Nokia 7 Plus forwarded user data to the Chinese government

Nokia 7 PlusNokia 7 smartphones appear to have forwarded personal data from users earlier this year to China Telecom, a state-owned company. According to the manufacturer, this is an error that has since been resolved.

Nokia 7 Plus privacy leak discovered

The vulnerability in the Nokia 7 Plus was discovered by a reader from NRK, the Norwegian public broadcaster. His device appeared to connect several times a day to, a server managed by China Telecom. The Nokia device sent a message to the server each time the device was unlocked, with information about the SIM card, IMEI numbers, and user location. This information was also sent unencrypted.

The leak was caused by ‘com.qualcomm.qti.autoregistration.apk’, an app from chipmaker Qualcomm. The app was probably intended to automatically register the device on the network of Chinese providers for users from that country.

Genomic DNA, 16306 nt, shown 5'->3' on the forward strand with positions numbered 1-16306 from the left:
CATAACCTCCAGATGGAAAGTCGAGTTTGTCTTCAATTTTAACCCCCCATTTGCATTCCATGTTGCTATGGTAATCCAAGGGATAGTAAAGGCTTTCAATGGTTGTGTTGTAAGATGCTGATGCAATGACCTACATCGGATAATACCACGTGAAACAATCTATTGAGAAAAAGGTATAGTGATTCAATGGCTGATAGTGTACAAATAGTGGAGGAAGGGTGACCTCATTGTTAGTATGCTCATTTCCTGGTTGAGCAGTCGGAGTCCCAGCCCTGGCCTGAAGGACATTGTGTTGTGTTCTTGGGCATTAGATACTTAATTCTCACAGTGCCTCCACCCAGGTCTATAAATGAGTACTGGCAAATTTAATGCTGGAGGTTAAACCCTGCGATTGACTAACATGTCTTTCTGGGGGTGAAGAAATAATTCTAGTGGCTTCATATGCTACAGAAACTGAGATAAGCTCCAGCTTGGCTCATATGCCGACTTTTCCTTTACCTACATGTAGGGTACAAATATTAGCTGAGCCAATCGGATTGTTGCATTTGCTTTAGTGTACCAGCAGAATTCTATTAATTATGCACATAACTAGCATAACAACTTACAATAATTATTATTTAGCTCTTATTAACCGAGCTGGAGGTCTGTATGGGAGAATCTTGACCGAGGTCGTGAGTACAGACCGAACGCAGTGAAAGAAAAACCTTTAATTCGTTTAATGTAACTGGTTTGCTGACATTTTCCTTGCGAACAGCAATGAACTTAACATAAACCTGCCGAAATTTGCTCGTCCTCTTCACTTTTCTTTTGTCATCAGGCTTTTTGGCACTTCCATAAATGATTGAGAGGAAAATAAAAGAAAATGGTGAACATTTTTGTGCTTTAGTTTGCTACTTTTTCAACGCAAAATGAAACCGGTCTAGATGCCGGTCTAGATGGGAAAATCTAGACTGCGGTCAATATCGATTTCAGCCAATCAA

Nokia 7 Plus privacy leak

However, why the app also appeared on European devices is unclear. Users report that the app was added later, probably with the December security update. However, in February the app was removed again with a newer security update, which means that Nokia was probably aware of the leak by that time.

Nokia response

A spokesperson for HMD Global, the parent company of Nokia smartphones, denies that it was a deliberate choice. “We analyzed the error and discovered that there was an error with the software on a single phone model that accidentally tried to send activation data to a foreign server,” said a manufacturer spokesperson. “The data has never been processed, and the information has not been shared with other companies or authorities.”

We have checked with Nokia Benelux whether private data of Dutch or Belgian users have been forwarded but has not yet received a response. The manufacturer has also not excluded whether other Nokia devices have forwarded information.

The Finnish ombudsman says he is now investigating whether Nokia has violated privacy legislation by sharing the data. If it appears that the manufacturer has intentionally shared personal information, the company may be fined. When the results of that investigation come out is unknown.

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